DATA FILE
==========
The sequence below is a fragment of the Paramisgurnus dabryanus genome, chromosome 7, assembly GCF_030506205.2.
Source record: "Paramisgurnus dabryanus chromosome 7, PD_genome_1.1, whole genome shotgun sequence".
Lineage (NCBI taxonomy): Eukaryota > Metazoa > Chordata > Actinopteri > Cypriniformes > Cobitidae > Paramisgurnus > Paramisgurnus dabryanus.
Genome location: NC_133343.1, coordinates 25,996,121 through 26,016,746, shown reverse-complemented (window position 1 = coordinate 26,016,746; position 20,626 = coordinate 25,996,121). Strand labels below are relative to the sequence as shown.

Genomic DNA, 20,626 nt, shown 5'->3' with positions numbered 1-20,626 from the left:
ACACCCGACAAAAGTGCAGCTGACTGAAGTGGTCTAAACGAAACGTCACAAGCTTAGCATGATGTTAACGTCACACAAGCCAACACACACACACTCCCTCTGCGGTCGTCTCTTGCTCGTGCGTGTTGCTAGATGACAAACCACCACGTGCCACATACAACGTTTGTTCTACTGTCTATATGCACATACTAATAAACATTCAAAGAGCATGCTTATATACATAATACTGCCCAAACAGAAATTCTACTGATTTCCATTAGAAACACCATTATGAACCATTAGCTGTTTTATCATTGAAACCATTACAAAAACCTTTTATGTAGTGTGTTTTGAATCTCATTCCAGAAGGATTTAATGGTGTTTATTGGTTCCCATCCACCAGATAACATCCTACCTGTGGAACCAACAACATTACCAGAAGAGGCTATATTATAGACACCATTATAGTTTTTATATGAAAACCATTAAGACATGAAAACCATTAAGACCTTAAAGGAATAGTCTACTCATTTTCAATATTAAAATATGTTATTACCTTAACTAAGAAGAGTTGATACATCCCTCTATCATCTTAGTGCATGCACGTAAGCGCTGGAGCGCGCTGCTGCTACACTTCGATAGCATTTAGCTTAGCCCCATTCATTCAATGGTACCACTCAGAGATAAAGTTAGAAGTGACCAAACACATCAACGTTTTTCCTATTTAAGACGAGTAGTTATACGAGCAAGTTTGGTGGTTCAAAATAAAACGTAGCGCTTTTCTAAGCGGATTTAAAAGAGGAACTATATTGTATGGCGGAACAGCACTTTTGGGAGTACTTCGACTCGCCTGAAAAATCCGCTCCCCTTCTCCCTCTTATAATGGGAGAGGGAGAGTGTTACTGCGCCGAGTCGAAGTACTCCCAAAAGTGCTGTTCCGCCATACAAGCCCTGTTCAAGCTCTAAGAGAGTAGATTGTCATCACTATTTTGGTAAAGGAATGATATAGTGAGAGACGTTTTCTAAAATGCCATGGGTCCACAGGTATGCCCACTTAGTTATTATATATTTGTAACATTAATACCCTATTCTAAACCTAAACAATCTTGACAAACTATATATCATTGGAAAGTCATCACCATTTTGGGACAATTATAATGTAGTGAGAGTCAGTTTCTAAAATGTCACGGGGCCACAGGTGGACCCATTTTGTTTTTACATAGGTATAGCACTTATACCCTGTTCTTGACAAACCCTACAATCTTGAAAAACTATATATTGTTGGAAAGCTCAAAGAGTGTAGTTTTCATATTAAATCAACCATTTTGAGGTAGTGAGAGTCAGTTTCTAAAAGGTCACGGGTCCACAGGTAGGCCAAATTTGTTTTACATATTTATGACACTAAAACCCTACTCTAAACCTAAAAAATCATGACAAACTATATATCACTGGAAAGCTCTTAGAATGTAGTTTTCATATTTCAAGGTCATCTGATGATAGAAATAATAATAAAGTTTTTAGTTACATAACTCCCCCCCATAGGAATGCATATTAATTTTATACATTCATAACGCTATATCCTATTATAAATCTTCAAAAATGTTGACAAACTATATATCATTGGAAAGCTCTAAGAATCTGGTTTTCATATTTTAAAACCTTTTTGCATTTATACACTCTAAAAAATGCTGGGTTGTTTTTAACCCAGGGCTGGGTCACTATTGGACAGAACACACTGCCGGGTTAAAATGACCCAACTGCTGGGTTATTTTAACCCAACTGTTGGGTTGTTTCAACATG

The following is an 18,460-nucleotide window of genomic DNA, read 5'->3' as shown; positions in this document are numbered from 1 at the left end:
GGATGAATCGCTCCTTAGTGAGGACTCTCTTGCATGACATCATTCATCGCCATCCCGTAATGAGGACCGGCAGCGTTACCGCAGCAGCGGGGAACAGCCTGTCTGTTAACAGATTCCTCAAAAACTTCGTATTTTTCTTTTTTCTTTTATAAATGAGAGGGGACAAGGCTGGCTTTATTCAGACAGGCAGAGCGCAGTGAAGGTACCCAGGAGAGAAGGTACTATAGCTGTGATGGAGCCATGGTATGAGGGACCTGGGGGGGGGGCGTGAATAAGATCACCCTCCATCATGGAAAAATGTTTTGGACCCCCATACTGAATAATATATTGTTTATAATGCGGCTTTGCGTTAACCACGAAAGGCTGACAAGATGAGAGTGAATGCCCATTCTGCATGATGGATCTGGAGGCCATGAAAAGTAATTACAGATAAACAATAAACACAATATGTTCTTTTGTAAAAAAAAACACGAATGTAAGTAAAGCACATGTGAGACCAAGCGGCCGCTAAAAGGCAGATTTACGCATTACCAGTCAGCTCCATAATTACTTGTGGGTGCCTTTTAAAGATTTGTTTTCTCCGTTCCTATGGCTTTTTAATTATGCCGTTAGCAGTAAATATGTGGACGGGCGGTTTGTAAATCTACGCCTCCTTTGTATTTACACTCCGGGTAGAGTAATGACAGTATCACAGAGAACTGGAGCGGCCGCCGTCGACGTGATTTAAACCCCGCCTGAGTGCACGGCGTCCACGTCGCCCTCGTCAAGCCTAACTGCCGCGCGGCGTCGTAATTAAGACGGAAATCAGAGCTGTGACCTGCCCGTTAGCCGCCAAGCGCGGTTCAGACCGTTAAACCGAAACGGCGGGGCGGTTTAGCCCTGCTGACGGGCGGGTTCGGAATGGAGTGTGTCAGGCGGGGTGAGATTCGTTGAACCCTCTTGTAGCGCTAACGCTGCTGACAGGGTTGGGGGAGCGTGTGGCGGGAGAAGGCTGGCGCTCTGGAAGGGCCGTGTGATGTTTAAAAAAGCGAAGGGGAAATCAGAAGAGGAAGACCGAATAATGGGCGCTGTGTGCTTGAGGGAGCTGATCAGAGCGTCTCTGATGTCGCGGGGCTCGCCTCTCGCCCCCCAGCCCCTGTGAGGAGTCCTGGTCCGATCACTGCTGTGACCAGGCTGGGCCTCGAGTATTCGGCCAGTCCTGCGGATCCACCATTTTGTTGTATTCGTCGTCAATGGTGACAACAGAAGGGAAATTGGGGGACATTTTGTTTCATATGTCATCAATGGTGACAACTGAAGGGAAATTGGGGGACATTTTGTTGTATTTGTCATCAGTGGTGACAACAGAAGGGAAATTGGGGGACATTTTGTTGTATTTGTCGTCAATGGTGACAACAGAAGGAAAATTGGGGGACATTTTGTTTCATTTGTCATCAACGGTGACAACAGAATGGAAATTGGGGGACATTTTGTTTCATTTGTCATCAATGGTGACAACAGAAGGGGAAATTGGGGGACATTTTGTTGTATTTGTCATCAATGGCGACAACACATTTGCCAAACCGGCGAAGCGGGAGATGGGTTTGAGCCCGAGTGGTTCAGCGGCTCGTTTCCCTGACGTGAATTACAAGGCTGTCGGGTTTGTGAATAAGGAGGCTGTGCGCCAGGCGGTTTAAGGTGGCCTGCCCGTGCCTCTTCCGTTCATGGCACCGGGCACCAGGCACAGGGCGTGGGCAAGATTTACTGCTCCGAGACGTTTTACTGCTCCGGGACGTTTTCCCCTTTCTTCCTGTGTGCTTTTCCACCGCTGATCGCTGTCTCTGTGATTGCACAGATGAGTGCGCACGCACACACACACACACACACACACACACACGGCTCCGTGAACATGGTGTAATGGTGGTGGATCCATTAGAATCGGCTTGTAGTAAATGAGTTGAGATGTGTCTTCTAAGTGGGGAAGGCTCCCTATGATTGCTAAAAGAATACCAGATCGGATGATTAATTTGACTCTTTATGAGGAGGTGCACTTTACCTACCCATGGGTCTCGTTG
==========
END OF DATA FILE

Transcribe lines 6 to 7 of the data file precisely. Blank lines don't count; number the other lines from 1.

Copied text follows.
ACACCCGACAAAAGTGCAGCTGACTGAAGTGGTCTAAACGAAACGTCACAAGCTTAGCATGATGTTAACGTCACACAAGCCAACACACACACACTCCCTCTGCGGTCGTCTCTTGCTCGTGCGTGTTGCTAGATGACAAACCACCACGTGCCACATACAACGTTTGTTCTACTGTCTATATGCACATACTAATAAACATTCAAAGAGCATGCTTATATACATAATACTGCCCAAACAGAAATTCTACTGATTTCCATTAGAAACACCATTATGAACCATTAGCTGTTTTATCATTGAAACCATTACAAAAACCTTTTATGTAGTGTGTTTTGAATCTCATTCCAGAAGGATTTAATGGTGTTTATTGGTTCCCATCCACCAGATAACATCCTACCTGTGGAACCAACAACATTACCAGAAGAGGCTATATTATAGACACCATTATAGTTTTTATATGAAAACCATTAAGACATGAAAACCATTAAGACCTTAAAGGAATAGTCTACTCATTTTCAATATTAAAATATGTTATTACCTTAACTAAGAAGAGTTGATACATCCCTCTATCATCTTAGTGCATGCACGTAAGCGCTGGAGCGCGCTGCTGCTACACTTCGATAGCATTTAGCTTAGCCCCATTCATTCAATGGTACCACTCAGAGATAAAGTTAGAAGTGACCAAACACATCAACGTTTTTCCTATTTAAGACGAGTAGTTATACGAGCAAGTTTGGTGGTTCAAAATAAAACGTAGCGCTTTTCTAAGCGGATTTAAAAGAGGAACTATATTGTATGGCGGAACAGCACTTTTGGGAGTACTTCGACTCGCCTGAAAAATCCGCTCCCCTTCTCCCTCTTATAATGGGAGAGGGAGAGTGTTACTGCGCCGAGTCGAAGTACTCCCAAAAGTGCTGTTCCGCCATACAAGCCCTGTTCAAGCTCTAAGAGAGTAGATTGTCATCACTATTTTGGTAAAGGAATGATATAGTGAGAGACGTTTTCTAAAATGCCATGGGTCCACAGGTATGCCCACTTAGTTATTATATATTTGTAACATTAATACCCTATTCTAAACCTAAACAATCTTGACAAACTATATATCATTGGAAAGTCATCACCATTTTGGGACAATTATAATGTAGTGAGAGTCAGTTTCTAAAATGTCACGGGGCCACAGGTGGACCCATTTTGTTTTTACATAGGTATAGCACTTATACCCTGTTCTTGACAAACCCTACAATCTTGAAAAACTATATATTGTTGGAAAGCTCAAAGAGTGTAGTTTTCATATTAAATCAACCATTTTGAGGTAGTGAGAGTCAGTTTCTAAAAGGTCACGGGTCCACAGGTAGGCCAAATTTGTTTTACATATTTATGACACTAAAACCCTACTCTAAACCTAAAAAATCATGACAAACTATATATCACTGGAAAGCTCTTAGAATGTAGTTTTCATATTTCAAGGTCATCTGATGATAGAAATAATAATAAAGTTTTTAGTTACATAACTCCCCCCCATAGGAATGCATATTAATTTTATACATTCATAACGCTATATCCTATTATAAATCTTCAAAAATGTTGACAAACTATATATCATTGGAAAGCTCTAAGAATCTGGTTTTCATATTTTAAAACCTTTTTGCATTTATACACTCTAAAAAATGCTGGGTTGTTTTTAACCCAGGGCTGGGTCACTATTGGACAGAACACACTGCCGGGTTAAAATGACCCAACTGCTGGGTTATTTTAACCCAACTGTTGGGTTGTTTCAACATG

The following is an 18,460-nucleotide window of genomic DNA, read 5'->3' as shown; positions in this document are numbered from 1 at the left end: